Against this backdrop, in late August 2020, the California Legislature passed AB 2257, which reaffirms that the “ABC test” remains the standard for independent contractor classification and provides new statutory exemptions and clarifications of previous exemptions to AB 5. The highlights include the following:
- Business-to-Business Contracting.
- Clarifies that a business contracted to provide services to another business’s customers can do so when the services are performed by the business service provider’s employees under their employer’s name, provided that other criteria under the section are satisfied.
- Also clarifies that a contracting business under this section includes public agencies and quasi-public corporations.
- Referral Agency Contracts with Businesses.
- Clarifies that the types of services covered by the referral agency exemption now includes youth sports coaching, interpreting services, and consulting services.
- Excludes services that are designated by Cal/OSHA as “high-hazard” industries, including janitorial, delivery, courier, transportation, trucking, agricultural labor, retail, logging, in-home care, and construction services other than minor home repair.
- Writers and Multimedia Professions.
- Removes the existing requirement for the “ABC test” to apply after a freelance writer, still photographer, photojournalist, or editor has provided more than 35 content submissions to a single hiring entity.
- Requires a hiring entity to demonstrate that a freelance writer, translator, illustrator, editor, copy editor, or other type of content contributor fulfills the Borello factors.
- “Single Engagement” Business-to-Business Exemption.
- Creates an exemption from AB 5 for individual businesspersons who contract with one another “for purposes of providing services at the location of a single-engagement event,” provided that the contracting parties are not subjecting one another to control and direction and otherwise operate their businesses independently.
- Music Industry & Performer Exemptions.
- Exempts certain occupations from the “ABC test”, including recording artists, songwriters, composers, sound mixers, record producers and directors, and other professionals involved in the creation, marketing, promotion, or distribution of a sound recording or musical composition.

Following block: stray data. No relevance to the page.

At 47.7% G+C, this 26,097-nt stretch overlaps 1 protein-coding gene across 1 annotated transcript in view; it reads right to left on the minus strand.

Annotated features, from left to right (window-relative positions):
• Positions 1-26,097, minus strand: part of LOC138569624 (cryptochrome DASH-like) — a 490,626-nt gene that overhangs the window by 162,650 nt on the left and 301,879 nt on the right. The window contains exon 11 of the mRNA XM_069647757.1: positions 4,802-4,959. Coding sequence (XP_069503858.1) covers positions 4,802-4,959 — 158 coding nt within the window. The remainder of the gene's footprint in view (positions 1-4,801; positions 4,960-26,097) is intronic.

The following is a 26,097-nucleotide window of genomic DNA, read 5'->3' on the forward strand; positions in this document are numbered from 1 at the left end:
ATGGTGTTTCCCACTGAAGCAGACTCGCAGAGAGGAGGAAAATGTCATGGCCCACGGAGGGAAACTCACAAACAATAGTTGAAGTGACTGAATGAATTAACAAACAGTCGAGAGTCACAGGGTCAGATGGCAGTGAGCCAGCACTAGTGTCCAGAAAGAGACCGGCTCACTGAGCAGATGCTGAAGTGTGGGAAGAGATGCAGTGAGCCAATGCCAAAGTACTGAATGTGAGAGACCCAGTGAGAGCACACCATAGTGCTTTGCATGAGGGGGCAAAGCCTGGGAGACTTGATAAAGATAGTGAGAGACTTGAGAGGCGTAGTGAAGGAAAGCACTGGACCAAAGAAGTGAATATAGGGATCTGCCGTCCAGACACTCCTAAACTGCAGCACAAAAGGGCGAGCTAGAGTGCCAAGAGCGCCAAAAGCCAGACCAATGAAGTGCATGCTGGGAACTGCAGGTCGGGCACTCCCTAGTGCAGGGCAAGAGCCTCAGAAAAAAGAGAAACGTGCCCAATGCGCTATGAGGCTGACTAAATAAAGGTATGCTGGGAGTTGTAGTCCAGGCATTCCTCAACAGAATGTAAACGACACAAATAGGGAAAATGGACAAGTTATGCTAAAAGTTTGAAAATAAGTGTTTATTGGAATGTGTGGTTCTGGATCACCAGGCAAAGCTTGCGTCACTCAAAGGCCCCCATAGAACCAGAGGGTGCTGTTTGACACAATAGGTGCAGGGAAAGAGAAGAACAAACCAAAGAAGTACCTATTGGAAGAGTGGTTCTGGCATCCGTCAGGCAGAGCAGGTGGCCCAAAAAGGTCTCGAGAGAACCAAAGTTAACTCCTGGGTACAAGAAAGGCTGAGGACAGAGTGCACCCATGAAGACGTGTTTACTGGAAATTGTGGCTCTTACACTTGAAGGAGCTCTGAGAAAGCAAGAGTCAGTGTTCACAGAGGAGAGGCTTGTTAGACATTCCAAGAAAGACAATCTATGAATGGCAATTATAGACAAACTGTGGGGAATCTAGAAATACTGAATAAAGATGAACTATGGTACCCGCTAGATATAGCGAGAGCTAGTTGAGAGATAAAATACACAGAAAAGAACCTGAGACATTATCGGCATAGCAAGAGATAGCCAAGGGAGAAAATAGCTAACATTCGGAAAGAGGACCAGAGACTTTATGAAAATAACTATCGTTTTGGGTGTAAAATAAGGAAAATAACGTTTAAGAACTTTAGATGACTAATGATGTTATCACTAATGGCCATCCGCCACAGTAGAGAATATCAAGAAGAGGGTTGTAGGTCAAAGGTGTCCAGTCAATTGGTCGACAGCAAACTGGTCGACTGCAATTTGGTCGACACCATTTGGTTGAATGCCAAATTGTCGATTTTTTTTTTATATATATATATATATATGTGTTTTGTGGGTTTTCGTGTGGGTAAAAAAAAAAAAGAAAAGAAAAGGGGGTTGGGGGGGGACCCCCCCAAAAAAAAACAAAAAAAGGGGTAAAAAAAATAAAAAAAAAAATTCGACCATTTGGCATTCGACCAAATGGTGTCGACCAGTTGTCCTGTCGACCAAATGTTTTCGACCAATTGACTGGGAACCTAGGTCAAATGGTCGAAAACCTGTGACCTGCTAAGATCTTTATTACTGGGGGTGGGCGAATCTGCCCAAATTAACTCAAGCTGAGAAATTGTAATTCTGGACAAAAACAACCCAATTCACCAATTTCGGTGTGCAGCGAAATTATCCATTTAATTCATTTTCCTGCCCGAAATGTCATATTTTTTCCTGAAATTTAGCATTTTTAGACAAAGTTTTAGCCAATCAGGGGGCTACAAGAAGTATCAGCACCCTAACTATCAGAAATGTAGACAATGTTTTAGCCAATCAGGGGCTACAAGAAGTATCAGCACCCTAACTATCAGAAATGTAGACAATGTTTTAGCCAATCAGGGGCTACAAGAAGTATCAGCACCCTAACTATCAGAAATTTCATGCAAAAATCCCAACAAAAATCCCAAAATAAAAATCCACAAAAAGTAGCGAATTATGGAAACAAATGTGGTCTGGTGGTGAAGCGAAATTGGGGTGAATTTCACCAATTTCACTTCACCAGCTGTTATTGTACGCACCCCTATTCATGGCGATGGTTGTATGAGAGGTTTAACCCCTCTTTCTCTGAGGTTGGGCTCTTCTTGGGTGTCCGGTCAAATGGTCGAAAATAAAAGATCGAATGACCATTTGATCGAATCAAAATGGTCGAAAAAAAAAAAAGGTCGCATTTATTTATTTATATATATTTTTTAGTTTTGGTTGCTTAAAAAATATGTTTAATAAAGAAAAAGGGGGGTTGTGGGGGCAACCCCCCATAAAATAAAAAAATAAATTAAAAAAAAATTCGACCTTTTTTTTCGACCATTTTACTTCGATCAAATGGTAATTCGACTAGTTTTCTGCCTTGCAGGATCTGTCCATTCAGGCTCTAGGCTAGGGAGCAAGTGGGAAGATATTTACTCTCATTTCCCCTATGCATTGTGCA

- Allows independent musicians whose work is self-directed to collaborate with one another during a single-engagement live performance without being governed by the “ABC test” so long as the following do not apply: (a) perform as a symphony orchestra, or in a musical theater production, or at a theme park or amusement park; (b) are an event headliner in a venue with more than 1,500 attendees; or (c) performs at a festival that sells more than 18,000 tickets per day.
- Professionals in Performing Arts. Clarifies that when an individual performance artist sets the terms of their work, retain the intellectual property rights, and have the full artistic control, the employment classification is governed by the Borello test.
- Data Aggregators. Clarifies that individuals who are providing feedback to businesses, research institutions, and other organizations that request and aggregate such feedback, the Borello test controls.
- Other Industry Specific Provisions. Adds additional clarifications for hiring entities by setting forth various industries that are governed by the Borello test, including: individuals providing underwriting inspections, premium audits, risk management, or loss control work for the insurance and financial service industries, appraisal services, home inspector, or manufactured housing salesperson, professional forester, international exchange visitor, and competition judges.
- Public Enforcement. Clarifies that district attorneys are among the public entities that have the authority to enforce AB 5 by seeking injunctive relief to “stop the exploitation of misclassified workers.”
What Should Businesses in California Do Now?
Businesses using independent contractors should again evaluate whether they are doing so in compliance with AB 5, as amended by AB 2257. Failure to comply with amended AB 5 may result in significant liability, as well as substantial civil penalties.
For companies not exempted from the “ABC test” by amended AB 5, the lobbying, lawsuit, and ballot initiative options remain available, though there are upsides and downsides to each. For businesses operating in California with questions concerning independent contractor classification in the wake of amended AB 5, Arent Fox will continue to be available to provide advice and counsel on how best to comply with that statute.
- Related Practices